) is a radioactive isotope of strontium produced by nuclear fission, with a half-life of 50.57 days. It undergoes β− decay into yttrium-89. Strontium-89 has an application in medicine.
|Decay mode||Decay energy (MeV)|
|Isotopes of strontium |
Complete table of nuclides
It was used for the first time by Belgian scientist Charles Pecher. Pecher filed a patent in May 1941 for the synthesis of strontium-89 and yttrium-86 using cyclotrons and described the use of strontium for therapeutic uses.
Physiological effects and medical use
Strontium belongs to the same periodic family as calcium (alkaline earth metals), and is metabolised in a similar fashion. 89Sr, used in the treatment of osseous (bony) metastases preferentially targets metabolically active regions of the bone.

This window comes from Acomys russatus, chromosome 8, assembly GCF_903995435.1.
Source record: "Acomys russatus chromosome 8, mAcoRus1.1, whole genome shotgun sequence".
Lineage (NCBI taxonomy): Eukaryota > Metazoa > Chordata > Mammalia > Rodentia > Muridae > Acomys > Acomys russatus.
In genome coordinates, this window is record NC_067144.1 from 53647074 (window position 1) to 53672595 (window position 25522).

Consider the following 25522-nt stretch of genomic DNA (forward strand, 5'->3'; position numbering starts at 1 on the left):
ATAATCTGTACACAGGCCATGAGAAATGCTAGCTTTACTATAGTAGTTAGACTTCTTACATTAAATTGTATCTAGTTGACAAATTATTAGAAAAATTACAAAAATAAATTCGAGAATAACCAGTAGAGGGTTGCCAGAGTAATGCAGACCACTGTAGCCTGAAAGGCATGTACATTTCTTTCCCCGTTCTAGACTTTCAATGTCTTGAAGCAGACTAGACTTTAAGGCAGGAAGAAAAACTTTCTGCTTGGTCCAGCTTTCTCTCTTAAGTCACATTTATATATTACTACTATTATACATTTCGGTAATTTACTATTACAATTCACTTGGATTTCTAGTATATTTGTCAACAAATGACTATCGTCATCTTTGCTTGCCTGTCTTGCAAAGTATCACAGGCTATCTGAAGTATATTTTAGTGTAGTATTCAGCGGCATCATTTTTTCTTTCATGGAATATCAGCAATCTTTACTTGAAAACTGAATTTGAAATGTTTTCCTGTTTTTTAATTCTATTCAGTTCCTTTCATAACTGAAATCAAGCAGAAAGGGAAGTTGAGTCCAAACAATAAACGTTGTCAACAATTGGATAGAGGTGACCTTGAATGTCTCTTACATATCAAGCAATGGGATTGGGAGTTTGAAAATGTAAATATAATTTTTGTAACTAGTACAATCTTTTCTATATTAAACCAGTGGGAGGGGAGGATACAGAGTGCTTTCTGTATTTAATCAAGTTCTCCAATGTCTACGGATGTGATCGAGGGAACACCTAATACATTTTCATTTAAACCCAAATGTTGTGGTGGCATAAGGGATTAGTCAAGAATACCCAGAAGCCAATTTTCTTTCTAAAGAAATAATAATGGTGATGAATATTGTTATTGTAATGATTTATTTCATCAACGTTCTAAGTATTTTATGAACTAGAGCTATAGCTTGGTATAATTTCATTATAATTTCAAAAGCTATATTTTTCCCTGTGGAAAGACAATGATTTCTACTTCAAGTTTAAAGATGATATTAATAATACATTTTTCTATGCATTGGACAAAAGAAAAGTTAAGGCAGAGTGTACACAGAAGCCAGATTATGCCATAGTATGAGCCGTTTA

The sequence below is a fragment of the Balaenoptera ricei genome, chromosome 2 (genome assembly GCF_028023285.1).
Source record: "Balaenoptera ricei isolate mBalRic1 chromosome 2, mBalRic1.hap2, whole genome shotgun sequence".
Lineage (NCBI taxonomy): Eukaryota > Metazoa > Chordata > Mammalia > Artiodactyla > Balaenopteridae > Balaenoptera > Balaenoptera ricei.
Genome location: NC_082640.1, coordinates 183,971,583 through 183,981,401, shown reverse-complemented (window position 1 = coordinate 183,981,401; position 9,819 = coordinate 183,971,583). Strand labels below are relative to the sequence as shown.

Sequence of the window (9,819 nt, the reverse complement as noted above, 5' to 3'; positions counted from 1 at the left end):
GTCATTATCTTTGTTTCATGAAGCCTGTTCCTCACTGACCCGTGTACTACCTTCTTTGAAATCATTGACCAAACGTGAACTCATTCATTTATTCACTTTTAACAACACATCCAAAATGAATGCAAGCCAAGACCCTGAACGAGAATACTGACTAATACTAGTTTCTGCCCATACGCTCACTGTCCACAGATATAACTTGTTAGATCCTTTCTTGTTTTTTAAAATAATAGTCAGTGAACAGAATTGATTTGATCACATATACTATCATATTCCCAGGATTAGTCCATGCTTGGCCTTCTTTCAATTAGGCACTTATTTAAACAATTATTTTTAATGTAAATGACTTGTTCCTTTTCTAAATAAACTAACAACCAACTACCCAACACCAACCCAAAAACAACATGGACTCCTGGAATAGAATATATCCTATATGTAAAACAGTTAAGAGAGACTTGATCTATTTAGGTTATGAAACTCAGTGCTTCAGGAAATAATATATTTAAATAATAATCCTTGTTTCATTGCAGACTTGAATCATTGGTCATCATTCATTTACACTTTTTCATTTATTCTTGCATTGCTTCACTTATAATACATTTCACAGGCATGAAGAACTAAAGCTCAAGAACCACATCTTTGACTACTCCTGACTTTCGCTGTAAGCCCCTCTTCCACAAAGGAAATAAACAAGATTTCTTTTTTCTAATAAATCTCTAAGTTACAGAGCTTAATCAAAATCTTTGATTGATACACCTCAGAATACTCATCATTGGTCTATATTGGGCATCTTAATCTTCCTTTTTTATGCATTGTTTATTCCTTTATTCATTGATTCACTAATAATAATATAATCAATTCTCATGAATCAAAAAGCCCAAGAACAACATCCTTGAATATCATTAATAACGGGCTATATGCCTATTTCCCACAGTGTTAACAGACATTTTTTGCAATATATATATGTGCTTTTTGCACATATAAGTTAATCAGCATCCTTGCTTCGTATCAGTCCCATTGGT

As such, intravenous or intracavity administration of 89Sr may be helpful in the palliation of painful bony metastases, as it allows for targeted radiation to metastatic lesions, inducing apoptosis of cells, membrane and protein damage. Subsequently, bone pain resulting from cytokine release at the site of lesions, bone-associated nerve compression and stretching of the periosteum may be reduced. Treatment with 89Sr has been particularly effective in patients with hormonally-resistant prostate cancer, often leading to a decreased requirement for opioid analgesics, an increase in time until further radiation, and a decrease in tumour markers.
It is an artificial radioisotope which is used in treatment of bone cancer. In circumstances where cancer patients have widespread and painful bony metastases, the administration of 89Sr results in the delivery of beta particles directly to the area of bony problem, where calcium turnover is greatest.
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